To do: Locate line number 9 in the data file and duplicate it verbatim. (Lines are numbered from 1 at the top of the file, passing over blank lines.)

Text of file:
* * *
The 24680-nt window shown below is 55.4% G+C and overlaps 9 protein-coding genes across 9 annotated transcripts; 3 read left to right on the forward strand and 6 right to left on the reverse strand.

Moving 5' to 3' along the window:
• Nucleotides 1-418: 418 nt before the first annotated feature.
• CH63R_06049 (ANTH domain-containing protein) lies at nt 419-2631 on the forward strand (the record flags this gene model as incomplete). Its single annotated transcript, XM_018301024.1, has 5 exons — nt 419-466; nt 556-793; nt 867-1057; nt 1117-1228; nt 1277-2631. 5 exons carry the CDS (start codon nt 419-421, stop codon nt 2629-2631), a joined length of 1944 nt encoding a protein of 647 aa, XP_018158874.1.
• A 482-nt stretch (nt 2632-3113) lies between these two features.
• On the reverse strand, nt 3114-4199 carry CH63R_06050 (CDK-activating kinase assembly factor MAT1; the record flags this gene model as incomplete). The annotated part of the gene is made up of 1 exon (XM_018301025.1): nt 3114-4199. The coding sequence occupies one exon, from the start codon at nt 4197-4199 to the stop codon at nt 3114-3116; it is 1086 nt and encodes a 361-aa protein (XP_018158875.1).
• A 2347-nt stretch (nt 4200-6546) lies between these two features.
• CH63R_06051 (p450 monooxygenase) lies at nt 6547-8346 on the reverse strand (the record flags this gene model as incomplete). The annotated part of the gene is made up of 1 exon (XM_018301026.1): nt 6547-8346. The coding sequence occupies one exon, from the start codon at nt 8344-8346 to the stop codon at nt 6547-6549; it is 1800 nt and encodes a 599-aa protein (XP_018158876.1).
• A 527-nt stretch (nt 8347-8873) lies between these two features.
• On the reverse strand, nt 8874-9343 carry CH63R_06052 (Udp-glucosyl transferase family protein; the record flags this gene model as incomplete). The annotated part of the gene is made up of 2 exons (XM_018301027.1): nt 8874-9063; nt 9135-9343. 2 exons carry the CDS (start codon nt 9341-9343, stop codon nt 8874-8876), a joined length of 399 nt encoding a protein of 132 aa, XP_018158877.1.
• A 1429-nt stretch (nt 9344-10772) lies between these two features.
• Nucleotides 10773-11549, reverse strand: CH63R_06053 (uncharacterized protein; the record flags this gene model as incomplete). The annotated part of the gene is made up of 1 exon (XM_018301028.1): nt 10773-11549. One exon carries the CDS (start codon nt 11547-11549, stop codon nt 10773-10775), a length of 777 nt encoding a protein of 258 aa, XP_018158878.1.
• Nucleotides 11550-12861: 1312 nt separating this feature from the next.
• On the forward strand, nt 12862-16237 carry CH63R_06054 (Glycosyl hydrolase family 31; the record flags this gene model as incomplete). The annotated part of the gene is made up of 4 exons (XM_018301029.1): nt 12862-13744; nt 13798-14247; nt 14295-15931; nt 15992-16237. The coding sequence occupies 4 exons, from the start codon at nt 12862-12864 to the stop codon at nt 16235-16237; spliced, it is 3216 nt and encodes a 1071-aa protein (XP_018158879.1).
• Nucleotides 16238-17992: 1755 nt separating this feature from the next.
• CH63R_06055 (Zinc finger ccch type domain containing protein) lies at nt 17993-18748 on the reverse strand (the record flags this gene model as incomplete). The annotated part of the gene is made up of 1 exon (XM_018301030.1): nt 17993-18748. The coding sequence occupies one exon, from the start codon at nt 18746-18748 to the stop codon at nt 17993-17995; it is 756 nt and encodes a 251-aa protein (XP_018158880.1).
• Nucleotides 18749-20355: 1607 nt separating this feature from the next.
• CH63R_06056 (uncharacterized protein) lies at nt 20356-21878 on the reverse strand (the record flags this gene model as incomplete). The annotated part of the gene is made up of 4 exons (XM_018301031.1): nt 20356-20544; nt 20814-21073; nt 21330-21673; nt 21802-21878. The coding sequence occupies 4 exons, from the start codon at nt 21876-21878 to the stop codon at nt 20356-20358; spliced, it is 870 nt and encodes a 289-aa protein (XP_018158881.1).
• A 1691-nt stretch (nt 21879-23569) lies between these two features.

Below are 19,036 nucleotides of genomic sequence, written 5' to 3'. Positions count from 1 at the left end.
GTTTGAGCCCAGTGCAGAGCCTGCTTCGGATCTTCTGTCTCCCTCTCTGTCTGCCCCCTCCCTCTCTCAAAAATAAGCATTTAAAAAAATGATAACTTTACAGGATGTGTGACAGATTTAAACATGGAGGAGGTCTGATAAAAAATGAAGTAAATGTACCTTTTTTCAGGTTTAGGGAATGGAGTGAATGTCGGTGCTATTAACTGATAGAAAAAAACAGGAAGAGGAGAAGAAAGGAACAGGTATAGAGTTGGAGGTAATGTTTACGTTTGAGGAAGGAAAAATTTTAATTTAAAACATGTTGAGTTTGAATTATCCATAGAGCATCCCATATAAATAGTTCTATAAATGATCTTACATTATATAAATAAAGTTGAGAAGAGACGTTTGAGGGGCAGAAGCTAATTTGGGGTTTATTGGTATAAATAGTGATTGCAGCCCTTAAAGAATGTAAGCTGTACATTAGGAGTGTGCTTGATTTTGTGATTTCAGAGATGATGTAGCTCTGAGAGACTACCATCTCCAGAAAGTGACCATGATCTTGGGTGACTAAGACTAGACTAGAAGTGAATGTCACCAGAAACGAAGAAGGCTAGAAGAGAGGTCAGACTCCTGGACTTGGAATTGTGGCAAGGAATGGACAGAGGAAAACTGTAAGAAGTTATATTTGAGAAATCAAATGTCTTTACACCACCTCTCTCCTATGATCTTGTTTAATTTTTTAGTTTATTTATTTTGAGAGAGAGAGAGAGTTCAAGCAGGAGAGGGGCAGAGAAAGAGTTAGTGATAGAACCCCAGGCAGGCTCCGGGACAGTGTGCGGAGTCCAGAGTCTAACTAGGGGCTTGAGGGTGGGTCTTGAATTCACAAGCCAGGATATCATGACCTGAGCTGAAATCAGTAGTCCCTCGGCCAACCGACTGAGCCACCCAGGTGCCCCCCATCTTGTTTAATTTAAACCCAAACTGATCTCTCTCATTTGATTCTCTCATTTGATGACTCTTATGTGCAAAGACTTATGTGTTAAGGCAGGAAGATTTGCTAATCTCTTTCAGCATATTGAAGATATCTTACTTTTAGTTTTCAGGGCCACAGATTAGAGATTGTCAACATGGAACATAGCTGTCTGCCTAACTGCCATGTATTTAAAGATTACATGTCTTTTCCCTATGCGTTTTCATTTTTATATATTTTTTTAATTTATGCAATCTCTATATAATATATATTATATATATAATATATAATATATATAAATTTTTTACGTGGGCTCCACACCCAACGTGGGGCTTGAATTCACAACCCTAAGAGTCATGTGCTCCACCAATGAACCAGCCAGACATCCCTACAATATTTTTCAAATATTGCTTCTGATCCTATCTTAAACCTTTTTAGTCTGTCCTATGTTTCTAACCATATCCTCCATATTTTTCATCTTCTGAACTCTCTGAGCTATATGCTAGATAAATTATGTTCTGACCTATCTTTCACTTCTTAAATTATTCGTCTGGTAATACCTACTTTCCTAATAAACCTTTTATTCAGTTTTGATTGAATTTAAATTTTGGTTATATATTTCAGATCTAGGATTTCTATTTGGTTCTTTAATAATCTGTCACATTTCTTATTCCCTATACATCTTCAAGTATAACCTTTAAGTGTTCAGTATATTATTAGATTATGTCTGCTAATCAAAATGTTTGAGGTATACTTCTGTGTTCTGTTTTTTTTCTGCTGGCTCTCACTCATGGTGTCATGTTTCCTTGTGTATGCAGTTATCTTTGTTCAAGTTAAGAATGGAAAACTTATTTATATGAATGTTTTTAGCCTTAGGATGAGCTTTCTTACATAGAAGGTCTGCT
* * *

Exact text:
• A 527-nt stretch (nt 8347-8873) lies between these two features.